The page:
Doug Barron, the first player to be suspended under the PGA Tour’s performance-enhancing drug policy on Nov. 2, has challenged his suspension and filed an immediate temporary restraining order that would allow him to play the second stage of Q-School next week and provide a possible legal avenue for him to play the Tour in 2010.
According to the complaint filed on Thursday in Shelby County Court in Memphis the prohibited substances Barron tested positive for under the circuit’s anti-doping policy, “were medications prescribed to him by his medical doctors for legitimate medical reasons.”
At the Tour’s request, the case has been moved to federal court in Memphis and will be heard at 9 a.m. (CT) on Friday.
Tour spokesman Ty Votaw was not immediately available for comment.
According to the 29-page complaint, Barron began taking beta blockers in 1987 when he was diagnosed at age 18 with mitral valve prolapse. In 2005, Barron was diagnosed with low testosterone and began taking monthly injections of testosterone. Both are prohibited substances under the circuit’s anti-doping policy which began in July 2008.In October 2008, four months after the circuit began testing for PEDs, the Tour told Barron to begin weaning off the beta blockers and testosterone. On June 11 at the St. Jude Classic in Memphis, Barron’s only Tour event this year which he played on a sponsor exemption, he was selected for testing and tested positive for both substances.
A year before Barron was tested in Memphis he applied for a therapeutic use exemption (TUE) for both drugs, which the Tour denied in October 2008. Later that month commissioner Tim Finchem also denied Barron’s appeal.
One long-time official with the World Anti-Doping Agency who requested anonymity told GolfChannel.com TUEs for testosterone were extremely rare because the drug is considered, “the granddaddy of all performance-enhancing drugs.”
But according to Dr. Marco Pahor, a University of Florida researcher who studies the effects of low testosterone, normal levels of testosterone in males range from 300 to 1,200 nanograms per deciliter – although ranges vary from lab to lab based on statistical variations in the population and testing methodology – and Barron’s complaint maintains he tested as low as 78 nanograms per deciliter before beginning his injections.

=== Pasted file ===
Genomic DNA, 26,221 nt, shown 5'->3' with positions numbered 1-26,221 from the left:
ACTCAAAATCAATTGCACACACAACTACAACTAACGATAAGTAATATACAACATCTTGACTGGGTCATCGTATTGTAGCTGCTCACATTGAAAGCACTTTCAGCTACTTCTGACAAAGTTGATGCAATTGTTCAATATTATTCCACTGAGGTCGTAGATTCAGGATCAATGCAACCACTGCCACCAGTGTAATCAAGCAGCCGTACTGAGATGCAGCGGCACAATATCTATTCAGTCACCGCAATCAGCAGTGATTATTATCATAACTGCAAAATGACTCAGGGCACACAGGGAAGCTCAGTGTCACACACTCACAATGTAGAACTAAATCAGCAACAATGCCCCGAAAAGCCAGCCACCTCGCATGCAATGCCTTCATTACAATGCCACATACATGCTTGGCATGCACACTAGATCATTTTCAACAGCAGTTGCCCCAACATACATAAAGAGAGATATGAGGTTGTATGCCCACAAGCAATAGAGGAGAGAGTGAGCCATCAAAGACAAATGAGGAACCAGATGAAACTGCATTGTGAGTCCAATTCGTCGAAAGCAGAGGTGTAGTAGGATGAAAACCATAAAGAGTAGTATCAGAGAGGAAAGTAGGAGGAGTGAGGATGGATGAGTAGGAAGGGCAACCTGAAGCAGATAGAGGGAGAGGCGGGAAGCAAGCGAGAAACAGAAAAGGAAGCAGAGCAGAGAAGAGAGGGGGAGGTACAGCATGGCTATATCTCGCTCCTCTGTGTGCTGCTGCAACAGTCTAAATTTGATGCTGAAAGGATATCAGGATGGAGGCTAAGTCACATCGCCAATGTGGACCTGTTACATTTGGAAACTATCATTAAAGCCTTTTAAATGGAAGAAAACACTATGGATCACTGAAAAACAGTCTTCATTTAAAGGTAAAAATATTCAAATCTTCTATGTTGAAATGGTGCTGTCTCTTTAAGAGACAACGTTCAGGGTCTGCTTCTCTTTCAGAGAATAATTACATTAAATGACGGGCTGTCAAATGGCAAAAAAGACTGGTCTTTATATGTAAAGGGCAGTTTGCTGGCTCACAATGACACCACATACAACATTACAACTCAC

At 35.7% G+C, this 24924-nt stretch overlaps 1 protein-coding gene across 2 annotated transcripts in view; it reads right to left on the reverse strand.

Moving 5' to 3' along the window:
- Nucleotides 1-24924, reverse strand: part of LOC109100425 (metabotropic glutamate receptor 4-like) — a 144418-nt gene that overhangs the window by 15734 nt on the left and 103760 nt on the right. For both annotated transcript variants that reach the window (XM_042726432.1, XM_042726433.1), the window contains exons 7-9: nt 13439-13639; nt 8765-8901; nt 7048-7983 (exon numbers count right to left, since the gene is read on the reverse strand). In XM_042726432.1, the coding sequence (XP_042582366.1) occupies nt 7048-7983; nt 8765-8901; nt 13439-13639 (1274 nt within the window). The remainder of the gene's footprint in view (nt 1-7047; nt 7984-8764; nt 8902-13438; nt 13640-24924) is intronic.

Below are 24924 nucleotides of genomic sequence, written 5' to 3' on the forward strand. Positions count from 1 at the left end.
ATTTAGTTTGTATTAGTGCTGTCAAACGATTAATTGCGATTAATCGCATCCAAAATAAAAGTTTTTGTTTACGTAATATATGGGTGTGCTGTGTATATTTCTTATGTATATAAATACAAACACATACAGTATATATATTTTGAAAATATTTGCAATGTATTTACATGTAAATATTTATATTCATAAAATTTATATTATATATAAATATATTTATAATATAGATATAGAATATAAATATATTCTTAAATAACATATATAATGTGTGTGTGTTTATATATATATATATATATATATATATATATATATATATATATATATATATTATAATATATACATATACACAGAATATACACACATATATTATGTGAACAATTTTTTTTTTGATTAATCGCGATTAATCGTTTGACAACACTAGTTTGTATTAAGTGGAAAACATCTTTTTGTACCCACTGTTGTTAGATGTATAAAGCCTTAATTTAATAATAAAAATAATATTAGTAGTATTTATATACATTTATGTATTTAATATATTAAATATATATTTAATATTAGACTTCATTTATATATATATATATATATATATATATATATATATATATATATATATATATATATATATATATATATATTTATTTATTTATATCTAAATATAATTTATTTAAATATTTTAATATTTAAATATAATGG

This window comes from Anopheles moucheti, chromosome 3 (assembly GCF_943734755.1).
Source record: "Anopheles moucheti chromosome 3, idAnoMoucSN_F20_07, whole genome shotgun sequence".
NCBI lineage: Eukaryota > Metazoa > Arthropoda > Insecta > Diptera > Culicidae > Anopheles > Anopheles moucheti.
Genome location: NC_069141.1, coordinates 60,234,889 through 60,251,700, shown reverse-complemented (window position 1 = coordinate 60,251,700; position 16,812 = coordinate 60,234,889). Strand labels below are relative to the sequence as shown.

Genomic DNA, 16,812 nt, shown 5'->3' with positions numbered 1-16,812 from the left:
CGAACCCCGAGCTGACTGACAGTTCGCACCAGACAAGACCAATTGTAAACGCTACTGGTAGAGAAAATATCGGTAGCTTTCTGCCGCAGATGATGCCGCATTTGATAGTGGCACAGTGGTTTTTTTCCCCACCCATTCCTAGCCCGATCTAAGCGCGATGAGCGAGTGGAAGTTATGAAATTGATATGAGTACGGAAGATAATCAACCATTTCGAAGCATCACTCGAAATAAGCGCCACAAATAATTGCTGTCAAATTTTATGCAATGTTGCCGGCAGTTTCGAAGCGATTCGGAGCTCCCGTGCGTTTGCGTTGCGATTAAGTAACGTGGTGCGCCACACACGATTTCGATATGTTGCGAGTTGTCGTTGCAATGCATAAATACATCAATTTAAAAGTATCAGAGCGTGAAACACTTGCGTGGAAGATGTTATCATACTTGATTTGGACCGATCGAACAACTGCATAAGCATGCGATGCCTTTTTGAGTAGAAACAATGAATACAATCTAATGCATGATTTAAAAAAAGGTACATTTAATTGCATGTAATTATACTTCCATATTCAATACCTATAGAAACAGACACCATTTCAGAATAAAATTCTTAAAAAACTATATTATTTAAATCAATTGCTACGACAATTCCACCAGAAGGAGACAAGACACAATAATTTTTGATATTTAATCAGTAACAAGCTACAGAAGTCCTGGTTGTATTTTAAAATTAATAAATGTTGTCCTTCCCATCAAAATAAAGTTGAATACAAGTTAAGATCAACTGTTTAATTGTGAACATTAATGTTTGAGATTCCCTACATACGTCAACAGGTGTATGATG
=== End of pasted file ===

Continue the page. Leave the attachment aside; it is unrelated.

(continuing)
Dr. Pahor also said when testosterone therapy is stopped normal symptoms – which include a drop in sex drive, changes in mood, an increase in body fat and a loss of muscle and bone strength – return within months.
Barron’s complaint maintains he began weaning off the beta blockers, dropping his doses from 160 milligrams to 40 milligrams in June, and he completely stopped taking them in July. He also stopped taking his monthly injections of testosterone in October 2008, although he told Tour officials he had a “single dose of exogenous (external) testosterone” in June 2009.
Barron’s doctors advised him it was not safe to stop taking the drugs “cold turkey” and he could suffer serious side effects as a result.
“He’s been taking (beta blockers) for 16 years,” said Art Horne, Barron’s agent. “His doctors tried to work through this with the Tour, but it’s dangerous to simply stop.”
The complaint also challenges the Tour’s contention Barron’s use of beta blockers and testosterone were performance enhancing.
Barron did not appeal his suspension, in part because the policy allows for a 45-day window to complete the appeal and that may have extended past next week’s Q-School and kept him from earning a 2010 Tour card.
The complaint also contends Finchem “made comments regarding the futility of an appeal . . . and that his punishment could be doubled if he appealed and lost.”
Barron is seeking unspecified “compensatory, punitive and other damages” for the suspension and last week’s press release which stated Barron had “violated the PGA Tour Anti-Doping Policy’s ban on the use of performance enhancing substances.”
“(The Tour) has unfairly singled (Barron) out and taken away his ability to support his family through his chosen profession for an entire year in an effort to show the world how tough it is on golfers who take banned substances,” the complaint reads.
Barron, who is in Houston preparing for the second stage of Q-School which begins Nov. 18, was not immediately available for comment.
Reaction to Barron’s suspension seemed to support the 40-year-old journeyman’s claim he was following doctors orders rather than trying to gain a competitive advantage through the use of PEDs.
“You could give me a list of 500 Tour players and I would not pick Doug Barron’s name off the list to be the first,” Brad Faxon said. “I was shocked.”